제목   |  Mississippi wedding venue refuses interracial pair over owner's Christian faith 작성일   |  2019-09-05 조회수   |  371
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Mississippi wedding venue refuses interracial pair over owner's Christian faithBoone's Camp Event Hall in Booneville, MississippiImage copyrightGOOGLEImage captionBoone's Camp Event Hall in Booneville, Mississippi

 

A US interracial couple was turned away by a wedding venue because the owner said their union went against her Christian beliefs, video shows.

The footage was filmed at Boone's Camp Event Hall in Booneville, Mississippi, by the groom's sister who met the woman about the rejection.

During the exchange the owner says the decision was because we "don't do gay weddings or mixed race".

The owner apologised in a now-deleted Facebook post.

The video was first reported by website Deep South Voice, and quickly went viral on social media.

LaKambria Welch said her brother and his partner were first told in an email the venue was not prepared to host the event. So Ms Welch went down in person to find out more.

"First of all, we don't do gay weddings or mixed race," says a woman in a grey shirt, identified as the venue's owner by US media.

Asked why not, she replied: "Because of our Christian race, I mean our Christian beliefs," adding: "We just don't participate. We just choose not to."

When asked what passage of the Bible informs that belief, the owner adds: "I don't want to argue my faith."

The exchange prompted the City of Booneville to release a statement condemning "these types of discriminatory policies".

The City of Booneville, Mayor, and Board of Aldermen are aware of the comments recently made by a privately owned...

Posted by City of Booneville on Monday, 2 September 2019

The City of Booneville, Mayor, and Board of Aldermen are aware of the comments recently made by a privately owned business located within the city of Booneville.

The City of Booneville, Mayor, and Board of Aldermen do not discriminate on the basis of race, religion, gender, age, national origin, disability, marital status, sexual orientation, or military status.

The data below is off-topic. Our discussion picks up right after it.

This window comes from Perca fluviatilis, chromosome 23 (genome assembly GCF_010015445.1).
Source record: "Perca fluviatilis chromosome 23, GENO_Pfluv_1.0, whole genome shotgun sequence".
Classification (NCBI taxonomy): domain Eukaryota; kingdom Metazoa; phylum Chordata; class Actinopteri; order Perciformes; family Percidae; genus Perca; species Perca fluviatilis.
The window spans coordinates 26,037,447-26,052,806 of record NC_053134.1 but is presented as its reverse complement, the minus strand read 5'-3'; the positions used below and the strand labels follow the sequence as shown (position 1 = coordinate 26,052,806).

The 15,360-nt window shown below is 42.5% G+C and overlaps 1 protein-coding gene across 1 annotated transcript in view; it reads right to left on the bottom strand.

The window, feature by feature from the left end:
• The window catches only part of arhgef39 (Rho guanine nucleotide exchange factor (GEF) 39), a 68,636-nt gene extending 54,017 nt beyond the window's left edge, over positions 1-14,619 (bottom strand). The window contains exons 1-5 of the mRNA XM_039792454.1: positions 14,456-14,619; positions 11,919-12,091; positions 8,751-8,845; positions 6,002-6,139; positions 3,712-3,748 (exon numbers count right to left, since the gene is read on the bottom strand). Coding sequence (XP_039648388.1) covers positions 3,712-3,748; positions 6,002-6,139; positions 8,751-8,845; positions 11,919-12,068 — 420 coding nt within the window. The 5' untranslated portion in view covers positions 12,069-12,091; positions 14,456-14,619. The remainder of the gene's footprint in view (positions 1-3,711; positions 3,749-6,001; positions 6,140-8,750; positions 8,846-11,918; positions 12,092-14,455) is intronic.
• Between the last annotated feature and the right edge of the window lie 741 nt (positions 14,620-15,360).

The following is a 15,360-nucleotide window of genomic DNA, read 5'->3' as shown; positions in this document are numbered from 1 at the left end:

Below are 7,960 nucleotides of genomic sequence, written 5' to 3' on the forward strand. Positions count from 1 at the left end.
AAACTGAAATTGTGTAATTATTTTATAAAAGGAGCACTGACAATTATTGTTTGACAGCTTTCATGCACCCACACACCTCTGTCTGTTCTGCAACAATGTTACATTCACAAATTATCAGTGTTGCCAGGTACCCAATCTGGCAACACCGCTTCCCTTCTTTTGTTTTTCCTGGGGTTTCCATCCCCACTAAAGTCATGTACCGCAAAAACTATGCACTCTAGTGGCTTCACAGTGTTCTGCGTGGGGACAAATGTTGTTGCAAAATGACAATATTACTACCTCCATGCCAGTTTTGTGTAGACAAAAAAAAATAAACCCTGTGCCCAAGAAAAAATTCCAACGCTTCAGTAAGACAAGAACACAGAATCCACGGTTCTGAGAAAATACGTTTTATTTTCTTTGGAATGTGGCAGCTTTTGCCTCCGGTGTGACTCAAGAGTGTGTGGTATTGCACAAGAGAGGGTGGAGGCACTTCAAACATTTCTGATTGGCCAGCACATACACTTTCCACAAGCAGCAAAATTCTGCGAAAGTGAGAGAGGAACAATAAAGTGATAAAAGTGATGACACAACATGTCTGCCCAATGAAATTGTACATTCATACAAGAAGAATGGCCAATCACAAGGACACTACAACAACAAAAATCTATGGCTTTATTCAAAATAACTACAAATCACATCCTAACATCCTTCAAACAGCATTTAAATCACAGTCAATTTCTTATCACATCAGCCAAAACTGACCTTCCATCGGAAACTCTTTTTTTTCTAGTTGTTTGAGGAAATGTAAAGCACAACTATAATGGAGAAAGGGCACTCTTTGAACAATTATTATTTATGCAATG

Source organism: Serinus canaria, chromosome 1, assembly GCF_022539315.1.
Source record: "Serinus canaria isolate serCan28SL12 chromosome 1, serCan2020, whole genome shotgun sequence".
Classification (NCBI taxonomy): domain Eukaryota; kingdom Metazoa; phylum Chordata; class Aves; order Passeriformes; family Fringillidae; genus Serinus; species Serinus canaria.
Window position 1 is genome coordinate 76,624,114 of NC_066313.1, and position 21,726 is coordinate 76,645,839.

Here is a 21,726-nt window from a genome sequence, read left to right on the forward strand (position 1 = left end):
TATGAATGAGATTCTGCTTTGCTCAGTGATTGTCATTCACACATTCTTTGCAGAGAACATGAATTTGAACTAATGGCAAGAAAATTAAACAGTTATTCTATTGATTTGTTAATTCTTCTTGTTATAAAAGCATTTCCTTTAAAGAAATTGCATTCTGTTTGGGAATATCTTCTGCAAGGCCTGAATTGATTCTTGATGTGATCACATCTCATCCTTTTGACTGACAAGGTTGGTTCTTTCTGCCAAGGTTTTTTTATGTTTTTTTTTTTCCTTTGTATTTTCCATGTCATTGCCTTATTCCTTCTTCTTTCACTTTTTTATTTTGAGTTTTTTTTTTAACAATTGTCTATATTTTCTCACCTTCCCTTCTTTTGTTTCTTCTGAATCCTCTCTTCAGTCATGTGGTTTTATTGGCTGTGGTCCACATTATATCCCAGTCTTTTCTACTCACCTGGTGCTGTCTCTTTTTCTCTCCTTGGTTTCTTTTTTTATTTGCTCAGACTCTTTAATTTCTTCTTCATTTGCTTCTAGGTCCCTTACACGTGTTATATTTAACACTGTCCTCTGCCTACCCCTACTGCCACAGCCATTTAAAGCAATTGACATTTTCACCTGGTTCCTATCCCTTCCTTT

Furthermore, the City of Booneville, Mayor, and Board of Aldermen do not condone or approve these types of discriminatory policies.

 

End of Facebook post by City of Booneville

The Facebook page for Boone's Camp Event Hall was taken offline following the video's release, but later re-opened on Sunday to post a lengthy apology before being closed again.

In the post the owner said she had been taught as a child that people were meant to stay "with your own race" but that after consulting with her pastor she now realised nothing in the bible prohibited interracial marriages.

She continued: "To all of those offended, hurt or felt condemn [sic] by my statement I truly apologise to you for my ignorance in not knowing the truth about this. My intent was never of racism, but to stand firm on what I 'assumed' was right concerning marriage."

In a statement provided to BBC News, the Boone's Camp Event Hall said "they are grateful that the bride forgave them" and that the couple has been re-invited to use the event space.

Interracial marriage has been legal across the US since 1967 when the Supreme Court reached that decision in Loving v Virginia.

In 2016, Mississippi passed a first of its kind law that protects "sincerely held religious beliefs or moral convictions", meaning businesses can legally refuse service to same-sex partners and transgender people.

The law, which was meant to preserve religious freedom, does not mention race.

 

 

 

Vocabulary

1. pre·serve

Verb maintain (something) in its original or existing state.

 

2. foot·age

Noun a length of film made for movies or television.

"film footage of the riot"

 

3. be·lief

Noun an acceptance that a statement is true or that something exists.

"his belief in the value of hard work"

 

4. con·demn

Verb express complete disapproval of, typically in public; censure.

 

 

 

Discussions

 

1. Do you think the owner of the venue has the right to refuse the interracial marriage?

 

2. What is your view on the transgender marriage?

 

3. Why do you think the interracial marriage was illegal before 1967?

 

 

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